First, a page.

Chard is much more robust and comes in a variety of colours. Some of the stems are brilliant red and can be used like celery. I have found a recipe using spinach so as usual I substituted that with chard and the result is scrumptious – spinach and bechamel bake.

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BIT BY BIT 2.

During this time of year there will be many more installments in this category. Today was the turn of my newest raspberry patch. It was on this existing plot (no.3 in my collection) when I took it over but in a poor state. I must have dug it over and over at least six times and I’m still battling with the weeds. But not just the weeds.

Raspberries are well-known for spreading their roots and mine are no exception. I have to remind myself to be ruthless and thin them out.

Alas, the weather is still so mild I might have to weed this patch again before long.

There are benefits too. I kept the tomato plants going in the greenhouse, they had some green tomatoes on and the result is

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this tasty tomato – Costoluto Fiorentino. There might be a few more. The greenhouse is not totally draft-proof but obviously keeps the plants warm enough.

BIT BY BIT

I think I could apply this motto not only to my activities on the farm but also to acquiring land.

When I first started all those years ago – can’t believe it is 9 years ! – I had half of one plot. I thought that would be quite enough. How wrong was I. The other half of the same plot was soon mine and very shortly I had all this land I have now. The secret is to do little and often – or in my case a lot and often!

Today was a case in point. Because it was raining during the night I didn’t want to do any digging. Instead I decided to sort out the original line of blackberries that is half way down my original plot. It was there already and I didn’t do it properly in the past.

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And it all looks much better. Tomorrow is another day and another bit of work will be done.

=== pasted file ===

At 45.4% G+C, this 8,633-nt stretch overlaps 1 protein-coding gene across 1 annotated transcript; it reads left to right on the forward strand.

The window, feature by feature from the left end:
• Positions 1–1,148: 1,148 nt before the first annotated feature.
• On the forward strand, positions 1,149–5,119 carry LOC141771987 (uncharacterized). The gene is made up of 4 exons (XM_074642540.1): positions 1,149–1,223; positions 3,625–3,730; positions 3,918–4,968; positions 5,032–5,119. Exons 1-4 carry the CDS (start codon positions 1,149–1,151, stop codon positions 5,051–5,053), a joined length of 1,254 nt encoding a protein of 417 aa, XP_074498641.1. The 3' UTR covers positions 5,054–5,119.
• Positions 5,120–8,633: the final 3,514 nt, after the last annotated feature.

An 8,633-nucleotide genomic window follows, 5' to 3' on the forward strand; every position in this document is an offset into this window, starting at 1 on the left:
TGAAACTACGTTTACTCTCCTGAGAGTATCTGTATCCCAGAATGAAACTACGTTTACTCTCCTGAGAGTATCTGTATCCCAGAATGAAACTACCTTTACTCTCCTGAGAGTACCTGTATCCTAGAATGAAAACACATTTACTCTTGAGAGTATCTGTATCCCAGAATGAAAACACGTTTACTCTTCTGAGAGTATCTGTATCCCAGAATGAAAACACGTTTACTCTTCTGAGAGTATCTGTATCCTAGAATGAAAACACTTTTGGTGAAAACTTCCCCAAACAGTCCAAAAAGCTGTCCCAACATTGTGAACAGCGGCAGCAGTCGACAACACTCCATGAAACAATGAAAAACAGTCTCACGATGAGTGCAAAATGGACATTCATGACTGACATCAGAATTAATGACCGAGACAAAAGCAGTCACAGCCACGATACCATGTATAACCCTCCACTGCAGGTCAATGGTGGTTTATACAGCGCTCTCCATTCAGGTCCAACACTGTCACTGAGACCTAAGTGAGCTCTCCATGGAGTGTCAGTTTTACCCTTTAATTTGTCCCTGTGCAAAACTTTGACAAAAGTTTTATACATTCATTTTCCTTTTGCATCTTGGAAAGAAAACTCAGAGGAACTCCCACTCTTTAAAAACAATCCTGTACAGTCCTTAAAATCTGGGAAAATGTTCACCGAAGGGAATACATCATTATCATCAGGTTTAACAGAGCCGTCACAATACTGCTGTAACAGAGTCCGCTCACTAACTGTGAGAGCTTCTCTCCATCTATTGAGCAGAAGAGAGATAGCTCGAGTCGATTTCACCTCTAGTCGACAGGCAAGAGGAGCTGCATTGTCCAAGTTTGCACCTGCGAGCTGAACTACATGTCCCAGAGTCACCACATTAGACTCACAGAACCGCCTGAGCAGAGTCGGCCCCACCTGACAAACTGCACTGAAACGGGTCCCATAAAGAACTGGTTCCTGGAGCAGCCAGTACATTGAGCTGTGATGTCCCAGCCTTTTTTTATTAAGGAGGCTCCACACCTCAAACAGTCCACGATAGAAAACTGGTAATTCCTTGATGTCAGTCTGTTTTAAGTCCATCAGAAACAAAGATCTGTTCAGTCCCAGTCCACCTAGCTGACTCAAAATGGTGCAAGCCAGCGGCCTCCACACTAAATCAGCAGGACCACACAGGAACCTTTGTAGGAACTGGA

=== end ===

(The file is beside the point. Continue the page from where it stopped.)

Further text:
AUTUMN TASKS

I live this time of year. Even though the days are getting shorter and nothing much grows now – except the dreaded weeds!!! – I find all the work very satisfactory. My favourite description of my state of being is self actualisation. This is one of the theories that stuck in my brain from the nursing training days – Maslow’s hierarchy of needs.

I started with a patch of raspberries and rhubarb at the end of one of my plots. To say that it looked neglected is an understatement. It is one of the places I meant to tackle but something else always got in the way. Today was the day.

It looks lovely in the first photo but the other two show how well the weeds grew. Never mind a plant encyclopaedia, I should get one on weeds! Anyway, this job is done and tomorrow, weather permitting, will be another busy day.

I also harvested another yacon plant. The foliage is beginning to show signs of frost but it doesn’t matter, the tubers are fine in the ground.

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I like to eat them raw, just scrubbed clean and peeled. They taste sweet but in reality they are quite special. They contain inulin.

DIVIDING AND TRANSPLANTING

Some years ago I planted a small sage plant on the allotment – it was a rooted branch on my plant in the back garden. I think it liked it on the farm because when I dug it out it did exactly the same again but even more – I managed to split it into a number of smaller plants, all of them with a good root ball. They are now at the side of one of my net cages.

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It was still too wet for digging so the next job had to be moving one of my thornless blackberries and a loganberry to their new home.